Monday, 8 October 2007

Gordon Brown & The Levellers

Election or no election? In a sense it’s a storm in a teacup:

Brown never said there would be an autumn election and I can’t really imagine that anyone thought he would call one – so when Cameron challenged him to come off the fence – it was always going to be a non-event. Tactically you could say that Brown blundered by even appearing to contemplate it.

But media circus and parliamentary chicanery aside, there is a fundamental issue of democracy at stake, and it shouldn’t need take the Lib Dems to point it out. Under our archaic ‘non-constitution’ a government can manipulate the timing of an election for their own political advantage.

Marx had a name for this – he called it Bonapartism based on Napoleon III’s use of plebiscites to get a popular mandate for essentially anti-democratic purposes. A more recent example would be Thatcher’s timing with the ‘Falklands election’ – massively unpopular at home but using a heady wave of popular nationalism to get an endorsement.

The only solution to this is fixed term parliaments and a written constitution.

Of course this idea is nothing new. The idea was first forward as early as 1647 in the Levellers “Agreement of the People’. Some, but not much, of it would need updating from the seventeenth century – so keeping within the spirit of it I have added my own twenty first century comments in italics:

• Power to be vested in the people: We still need to abolish the monarchy and the use of crown prerogative.

• One year Parliaments, elected by equal numbers of voters per seat. The right to vote for all men who worked independently for their living and all those who had fought for the Parliamentary cause: OK we have universal suffrage now – but the one year parliament would really shake things up.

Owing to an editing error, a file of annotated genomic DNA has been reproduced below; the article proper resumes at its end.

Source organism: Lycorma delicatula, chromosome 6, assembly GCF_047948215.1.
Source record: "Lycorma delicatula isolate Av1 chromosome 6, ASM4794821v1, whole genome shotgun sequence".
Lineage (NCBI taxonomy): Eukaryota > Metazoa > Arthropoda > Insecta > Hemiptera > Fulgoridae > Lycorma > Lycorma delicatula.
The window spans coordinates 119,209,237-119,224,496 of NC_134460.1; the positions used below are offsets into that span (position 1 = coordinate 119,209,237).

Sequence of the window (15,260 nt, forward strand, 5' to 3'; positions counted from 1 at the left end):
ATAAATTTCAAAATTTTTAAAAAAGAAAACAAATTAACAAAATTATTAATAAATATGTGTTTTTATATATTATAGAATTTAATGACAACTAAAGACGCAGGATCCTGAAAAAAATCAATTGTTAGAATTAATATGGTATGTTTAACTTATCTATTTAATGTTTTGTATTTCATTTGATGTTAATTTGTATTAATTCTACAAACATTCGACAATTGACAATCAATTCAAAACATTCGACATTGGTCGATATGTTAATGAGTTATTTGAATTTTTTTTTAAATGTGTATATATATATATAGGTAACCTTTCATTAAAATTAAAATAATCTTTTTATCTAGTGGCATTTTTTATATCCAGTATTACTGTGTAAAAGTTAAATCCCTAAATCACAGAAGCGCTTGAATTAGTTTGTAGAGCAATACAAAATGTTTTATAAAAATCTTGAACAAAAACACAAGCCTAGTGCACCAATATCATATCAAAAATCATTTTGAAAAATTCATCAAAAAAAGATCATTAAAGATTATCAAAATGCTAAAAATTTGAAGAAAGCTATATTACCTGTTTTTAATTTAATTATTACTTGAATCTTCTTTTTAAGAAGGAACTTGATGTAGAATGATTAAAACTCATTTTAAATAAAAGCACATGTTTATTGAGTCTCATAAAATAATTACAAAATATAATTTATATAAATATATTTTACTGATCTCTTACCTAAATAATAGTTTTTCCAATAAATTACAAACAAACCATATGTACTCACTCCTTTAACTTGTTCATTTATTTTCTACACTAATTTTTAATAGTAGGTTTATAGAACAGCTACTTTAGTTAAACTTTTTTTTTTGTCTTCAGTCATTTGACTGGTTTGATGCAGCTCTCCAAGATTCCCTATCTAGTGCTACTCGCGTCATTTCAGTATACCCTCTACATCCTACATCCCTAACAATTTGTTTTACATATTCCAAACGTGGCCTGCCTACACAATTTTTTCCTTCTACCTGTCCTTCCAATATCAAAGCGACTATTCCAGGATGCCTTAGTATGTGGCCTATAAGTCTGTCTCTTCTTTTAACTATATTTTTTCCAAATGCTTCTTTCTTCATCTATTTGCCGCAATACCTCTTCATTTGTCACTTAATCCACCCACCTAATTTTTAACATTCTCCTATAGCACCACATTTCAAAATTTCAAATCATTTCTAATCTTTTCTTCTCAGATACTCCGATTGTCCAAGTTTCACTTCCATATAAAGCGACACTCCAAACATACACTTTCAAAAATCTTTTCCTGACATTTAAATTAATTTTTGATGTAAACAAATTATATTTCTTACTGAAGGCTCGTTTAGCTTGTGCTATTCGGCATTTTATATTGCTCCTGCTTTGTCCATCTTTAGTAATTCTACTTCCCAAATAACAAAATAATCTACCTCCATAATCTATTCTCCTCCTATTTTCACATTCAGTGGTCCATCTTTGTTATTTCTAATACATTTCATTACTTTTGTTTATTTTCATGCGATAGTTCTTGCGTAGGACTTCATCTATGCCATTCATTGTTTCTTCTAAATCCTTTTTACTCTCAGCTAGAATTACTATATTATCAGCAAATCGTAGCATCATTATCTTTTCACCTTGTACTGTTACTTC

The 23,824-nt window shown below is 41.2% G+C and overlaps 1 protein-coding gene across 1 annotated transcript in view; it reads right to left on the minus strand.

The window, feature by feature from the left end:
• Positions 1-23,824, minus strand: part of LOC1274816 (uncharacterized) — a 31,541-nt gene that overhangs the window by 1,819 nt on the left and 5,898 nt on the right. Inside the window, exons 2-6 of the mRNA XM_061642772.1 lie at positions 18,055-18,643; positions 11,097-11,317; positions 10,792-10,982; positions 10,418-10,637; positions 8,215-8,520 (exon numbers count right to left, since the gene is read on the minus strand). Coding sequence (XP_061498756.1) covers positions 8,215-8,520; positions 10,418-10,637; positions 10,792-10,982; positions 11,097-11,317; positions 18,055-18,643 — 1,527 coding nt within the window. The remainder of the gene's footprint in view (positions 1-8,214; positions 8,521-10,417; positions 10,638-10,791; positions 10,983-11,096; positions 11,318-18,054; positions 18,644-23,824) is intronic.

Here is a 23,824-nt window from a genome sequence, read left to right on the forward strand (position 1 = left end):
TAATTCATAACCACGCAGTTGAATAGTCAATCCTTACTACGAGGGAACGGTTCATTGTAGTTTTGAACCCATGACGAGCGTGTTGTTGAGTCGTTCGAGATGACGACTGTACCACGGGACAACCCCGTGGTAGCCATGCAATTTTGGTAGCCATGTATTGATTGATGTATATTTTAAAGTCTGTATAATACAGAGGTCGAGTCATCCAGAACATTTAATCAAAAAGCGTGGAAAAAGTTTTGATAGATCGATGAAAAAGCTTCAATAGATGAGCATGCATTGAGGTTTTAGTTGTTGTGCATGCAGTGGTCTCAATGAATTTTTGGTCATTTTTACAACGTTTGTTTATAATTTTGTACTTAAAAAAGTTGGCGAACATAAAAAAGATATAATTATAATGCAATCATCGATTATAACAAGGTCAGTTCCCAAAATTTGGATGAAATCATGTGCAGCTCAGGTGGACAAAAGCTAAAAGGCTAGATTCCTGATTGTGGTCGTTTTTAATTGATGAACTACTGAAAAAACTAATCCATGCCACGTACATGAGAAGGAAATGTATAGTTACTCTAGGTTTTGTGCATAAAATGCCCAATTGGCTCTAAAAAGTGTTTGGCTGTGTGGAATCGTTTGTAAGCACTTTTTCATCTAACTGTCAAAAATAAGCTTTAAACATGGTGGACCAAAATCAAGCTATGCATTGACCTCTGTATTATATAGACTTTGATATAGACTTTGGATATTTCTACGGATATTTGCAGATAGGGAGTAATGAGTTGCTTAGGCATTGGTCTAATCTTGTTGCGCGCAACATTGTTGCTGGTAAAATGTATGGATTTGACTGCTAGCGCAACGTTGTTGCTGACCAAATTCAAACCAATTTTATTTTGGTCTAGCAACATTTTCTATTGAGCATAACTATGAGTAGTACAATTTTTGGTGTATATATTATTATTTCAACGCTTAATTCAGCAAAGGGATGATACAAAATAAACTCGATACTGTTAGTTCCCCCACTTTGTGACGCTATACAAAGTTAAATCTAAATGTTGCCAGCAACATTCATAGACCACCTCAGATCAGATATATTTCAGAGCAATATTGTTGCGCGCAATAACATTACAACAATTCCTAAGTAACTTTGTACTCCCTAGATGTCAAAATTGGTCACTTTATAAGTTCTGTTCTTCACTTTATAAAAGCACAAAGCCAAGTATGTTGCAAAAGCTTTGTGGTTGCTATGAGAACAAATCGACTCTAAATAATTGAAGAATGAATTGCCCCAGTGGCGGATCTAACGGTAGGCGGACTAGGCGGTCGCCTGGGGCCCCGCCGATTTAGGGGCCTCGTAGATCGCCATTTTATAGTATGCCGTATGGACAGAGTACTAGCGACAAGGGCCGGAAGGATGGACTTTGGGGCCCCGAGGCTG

• Recall of any or all of their MPs by their electors at any time: Not as outrageous as it sounds – think of all those sleaze inquiries …

• Abolition of the House of Lords
: Overdue and we don’t need a nominated second chamber of Blair’s mates either.

• Democratic election of army officers: So we aren’t in the middle of a civil war and maybe this one isn’t so high on the agenda – but how about trade union rights for the armed forces ?

• Complete religious toleration and the abolition of tithes and tolls: We don’t have tithes but we do still have an official Church Of England, religious education in schools and blasphemy laws – all long passed their sell by date.

• Justices to be elected; law courts to be local and proceedings to be in English: Trials might be in English but they’re still hardly accessible to ordinary people with silly wigs and archaic proceedings. The judiciary are still a self-perpetuating old boys club. And amazingly we now find ourselves defending the right to trail by jury and habeas corpus – things that weren’t in the Leveller’s Agreement because they thought they had already secured them by winning the first civil war.

• Redistribution of seized land to the common people: Dare we say re-nationalization of privatised companies ?

Depressing that it's all still radical stuff 350 years on.

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